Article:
So unfortunate was the result of the Kaiser's action in Chinese waters; and so discouraging to the former friends of Germany in America, that in 1902 he sent his younger brother across the Atlantic on a friendly tour of inspection, which included the Capital and principal cities. Prince Henry was the Kaiser's junior by three years; a sailor by training and consequently interesting and sport loving-who was a welcome guest in every British port. He came to New York ostensibly to assist at the launching of a racing yacht for his brother; but incidentally to breathe new life into the flickering embers of Germanism that had been much dampened by recent activities inspired by Berlin. The sailor prince was welcomed jubilantly by his brother Germans and hospitably by all Americans.. He brought with him a big bag full of Red Eagle medals, but found few American bosoms prepared for such an honor. The great Pierpont Morgan opened his private purse and a splendid private car in order that the Prince might move about in comfort, but would not bare his breast for the Red Eagle. The bag of medals went back much as it came; and Henry was loved for himself alone and not for the cause for

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which he pleaded. He met many German singing societies and target companies and there was much enthusiasm over Goethe and Schiller and Kultur in general; but when it came to the question closest to the heart of official Berlin, it was discovered to the immense disgust of Unter den Linden that Americans of German parentage declined the patronage of a German Consul, refused to welcome Prince Henry as a brother German, but insisted vigorously on their desire to be regarded as through and through Americans welcoming a friendly foreigner. In vain did Prince Henry allude to the historie friendship binding our two countries; in vain did he point to the many degrees of Ph.D. granted at low cost to American students; in vain did he present Harvard University with many cases of mythical heroes; in vain did the Kaiser send a statue of the Great Frederic to Washington.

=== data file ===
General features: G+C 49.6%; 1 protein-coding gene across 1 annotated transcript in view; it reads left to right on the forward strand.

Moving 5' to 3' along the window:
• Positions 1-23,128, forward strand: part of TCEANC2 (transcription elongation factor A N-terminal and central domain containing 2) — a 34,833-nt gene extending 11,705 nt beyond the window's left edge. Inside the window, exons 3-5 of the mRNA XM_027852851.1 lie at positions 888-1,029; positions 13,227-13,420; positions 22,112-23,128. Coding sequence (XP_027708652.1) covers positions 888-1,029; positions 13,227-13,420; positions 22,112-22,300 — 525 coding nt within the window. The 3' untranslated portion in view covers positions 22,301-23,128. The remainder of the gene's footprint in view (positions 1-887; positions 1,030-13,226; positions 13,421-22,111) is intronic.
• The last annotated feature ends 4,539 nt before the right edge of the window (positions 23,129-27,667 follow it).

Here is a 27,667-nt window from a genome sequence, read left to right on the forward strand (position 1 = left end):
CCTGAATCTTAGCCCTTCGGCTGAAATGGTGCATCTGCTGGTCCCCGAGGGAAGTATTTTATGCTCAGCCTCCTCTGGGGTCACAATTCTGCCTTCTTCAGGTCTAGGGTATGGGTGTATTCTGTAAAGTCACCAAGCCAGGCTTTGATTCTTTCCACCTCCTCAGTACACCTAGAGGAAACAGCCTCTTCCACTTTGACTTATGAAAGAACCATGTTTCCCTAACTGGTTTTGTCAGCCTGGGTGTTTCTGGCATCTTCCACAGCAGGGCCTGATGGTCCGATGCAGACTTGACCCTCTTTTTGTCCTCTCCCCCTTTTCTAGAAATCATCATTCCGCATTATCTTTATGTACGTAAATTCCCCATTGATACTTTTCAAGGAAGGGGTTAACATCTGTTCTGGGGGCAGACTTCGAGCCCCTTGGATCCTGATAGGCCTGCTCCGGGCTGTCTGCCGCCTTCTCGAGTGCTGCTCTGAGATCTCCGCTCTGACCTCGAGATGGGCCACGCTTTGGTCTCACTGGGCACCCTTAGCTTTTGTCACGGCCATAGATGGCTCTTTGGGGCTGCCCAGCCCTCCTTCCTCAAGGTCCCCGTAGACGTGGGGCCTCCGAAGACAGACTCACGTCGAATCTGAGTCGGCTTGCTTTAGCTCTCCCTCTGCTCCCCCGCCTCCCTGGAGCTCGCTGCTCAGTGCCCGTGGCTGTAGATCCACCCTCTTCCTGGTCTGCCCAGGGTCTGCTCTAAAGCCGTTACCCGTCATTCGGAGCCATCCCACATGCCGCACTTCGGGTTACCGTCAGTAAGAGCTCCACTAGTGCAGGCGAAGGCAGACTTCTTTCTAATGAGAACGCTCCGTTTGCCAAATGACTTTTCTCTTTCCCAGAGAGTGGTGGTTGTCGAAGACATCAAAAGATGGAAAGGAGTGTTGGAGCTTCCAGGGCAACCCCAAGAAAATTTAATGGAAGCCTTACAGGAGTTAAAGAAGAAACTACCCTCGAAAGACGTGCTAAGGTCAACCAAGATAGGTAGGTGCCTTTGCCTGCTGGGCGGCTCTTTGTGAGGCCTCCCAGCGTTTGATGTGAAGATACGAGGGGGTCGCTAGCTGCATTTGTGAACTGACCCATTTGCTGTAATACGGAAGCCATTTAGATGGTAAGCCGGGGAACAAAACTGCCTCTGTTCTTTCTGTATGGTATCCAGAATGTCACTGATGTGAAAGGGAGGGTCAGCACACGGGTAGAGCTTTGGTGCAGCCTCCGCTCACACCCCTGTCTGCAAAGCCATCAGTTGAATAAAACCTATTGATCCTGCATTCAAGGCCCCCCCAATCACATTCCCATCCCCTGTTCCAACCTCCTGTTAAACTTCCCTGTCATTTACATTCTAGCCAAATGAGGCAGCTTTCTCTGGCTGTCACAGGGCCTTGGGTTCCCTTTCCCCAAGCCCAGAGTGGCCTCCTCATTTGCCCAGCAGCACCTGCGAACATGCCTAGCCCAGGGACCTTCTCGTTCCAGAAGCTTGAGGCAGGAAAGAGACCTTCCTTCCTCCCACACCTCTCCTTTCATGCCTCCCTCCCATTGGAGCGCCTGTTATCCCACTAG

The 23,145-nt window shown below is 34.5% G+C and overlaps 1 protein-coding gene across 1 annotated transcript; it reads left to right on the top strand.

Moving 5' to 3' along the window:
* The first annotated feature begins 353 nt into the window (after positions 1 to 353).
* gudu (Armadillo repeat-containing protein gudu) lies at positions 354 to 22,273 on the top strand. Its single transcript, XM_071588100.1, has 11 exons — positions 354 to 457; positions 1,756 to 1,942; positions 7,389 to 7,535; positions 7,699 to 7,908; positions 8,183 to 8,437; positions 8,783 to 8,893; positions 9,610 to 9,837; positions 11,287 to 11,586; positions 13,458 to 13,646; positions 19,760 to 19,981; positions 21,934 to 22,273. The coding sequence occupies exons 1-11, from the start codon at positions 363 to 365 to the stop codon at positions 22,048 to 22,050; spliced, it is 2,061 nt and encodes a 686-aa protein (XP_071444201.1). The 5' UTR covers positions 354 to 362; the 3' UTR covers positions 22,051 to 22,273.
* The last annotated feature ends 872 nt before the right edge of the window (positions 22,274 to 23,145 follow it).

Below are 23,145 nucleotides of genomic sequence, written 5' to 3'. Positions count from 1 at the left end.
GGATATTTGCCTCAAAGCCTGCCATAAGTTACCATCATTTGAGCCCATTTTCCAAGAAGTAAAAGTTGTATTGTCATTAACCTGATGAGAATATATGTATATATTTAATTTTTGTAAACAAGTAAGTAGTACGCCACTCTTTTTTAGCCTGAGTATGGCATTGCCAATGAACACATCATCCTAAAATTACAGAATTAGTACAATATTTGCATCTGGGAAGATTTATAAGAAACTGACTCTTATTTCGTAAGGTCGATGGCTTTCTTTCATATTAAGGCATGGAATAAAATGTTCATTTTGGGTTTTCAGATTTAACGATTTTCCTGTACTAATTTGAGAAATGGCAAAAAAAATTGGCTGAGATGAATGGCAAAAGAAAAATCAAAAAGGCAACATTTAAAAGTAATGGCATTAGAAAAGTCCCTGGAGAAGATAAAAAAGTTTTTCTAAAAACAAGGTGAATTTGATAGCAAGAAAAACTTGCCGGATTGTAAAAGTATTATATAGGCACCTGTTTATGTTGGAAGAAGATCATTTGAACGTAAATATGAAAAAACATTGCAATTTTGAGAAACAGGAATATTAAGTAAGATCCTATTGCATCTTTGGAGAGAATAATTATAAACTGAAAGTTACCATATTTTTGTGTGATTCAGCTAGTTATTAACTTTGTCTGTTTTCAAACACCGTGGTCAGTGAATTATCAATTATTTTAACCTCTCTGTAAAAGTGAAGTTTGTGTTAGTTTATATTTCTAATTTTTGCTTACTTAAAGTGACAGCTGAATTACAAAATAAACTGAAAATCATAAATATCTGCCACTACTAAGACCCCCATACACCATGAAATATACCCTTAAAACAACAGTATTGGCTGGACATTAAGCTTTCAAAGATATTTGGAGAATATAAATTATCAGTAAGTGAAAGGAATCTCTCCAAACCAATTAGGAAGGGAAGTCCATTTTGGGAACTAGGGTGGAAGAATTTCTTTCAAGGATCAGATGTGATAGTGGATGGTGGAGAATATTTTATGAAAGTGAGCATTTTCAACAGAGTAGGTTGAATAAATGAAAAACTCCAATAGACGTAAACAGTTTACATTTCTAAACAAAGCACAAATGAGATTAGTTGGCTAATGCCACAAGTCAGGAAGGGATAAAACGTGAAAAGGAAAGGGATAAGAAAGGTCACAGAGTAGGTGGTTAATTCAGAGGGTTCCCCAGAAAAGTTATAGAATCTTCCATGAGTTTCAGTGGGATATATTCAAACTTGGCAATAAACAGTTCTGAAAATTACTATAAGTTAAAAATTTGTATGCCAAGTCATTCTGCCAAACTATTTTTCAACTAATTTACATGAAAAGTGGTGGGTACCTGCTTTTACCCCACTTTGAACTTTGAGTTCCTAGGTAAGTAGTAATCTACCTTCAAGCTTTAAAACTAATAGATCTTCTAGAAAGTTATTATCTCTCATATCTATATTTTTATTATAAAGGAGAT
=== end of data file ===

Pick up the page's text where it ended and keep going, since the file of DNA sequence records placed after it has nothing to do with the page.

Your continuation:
When the great war was on, there was immense clamor in the press against a Frederic the Great monament under the shadow of our legislative halls. Some denounced the effigy as that of a militarist and the rest held that such a statue was a daily insult to our government. We expected that a mob would shortly demolish this token of Kaiser kindliness as had happened in the case of George III at the outbreak of our War of Independence. One day, having business with

Army General Staff officers, I drove up to that building, and found a sentry pacing up and down in front of the much abused monument.

war with Germany.

We were then at


So I pointed to the "Alter Fritz" and asked as an innocent stranger if the sentry could tell me the name of that very familiar figure in cocked hat, riding boots and long stick. The sentry was good natured and looked hard and shook his head: "Sure, Boss, I don't know! Ye'd better tackle one of them guys inside!"

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If the Great Frederic was intended to corrupt the American army, he was shamefully neglecting his work on that occasion. This work of art, was shortly afterwards taken down; not by the mob but by con stituted authority. The curious may find it in some cellar of our Capital where it is protected from the Potomac fogs and where it must ever offer problems for a patriotic American to unravel.

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We have statues to Steuben and DeKalb who came to America as adventurers in search of salary because Frederic the Great had no use for their services in his army. Neither of these men did anything to distinguish them from the hundreds of native born Americans who served throughout the seven years of the Revolutionary War and who died in poverty.

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Frederic the Great helped this country throughout our struggle for Independence; he expressed himself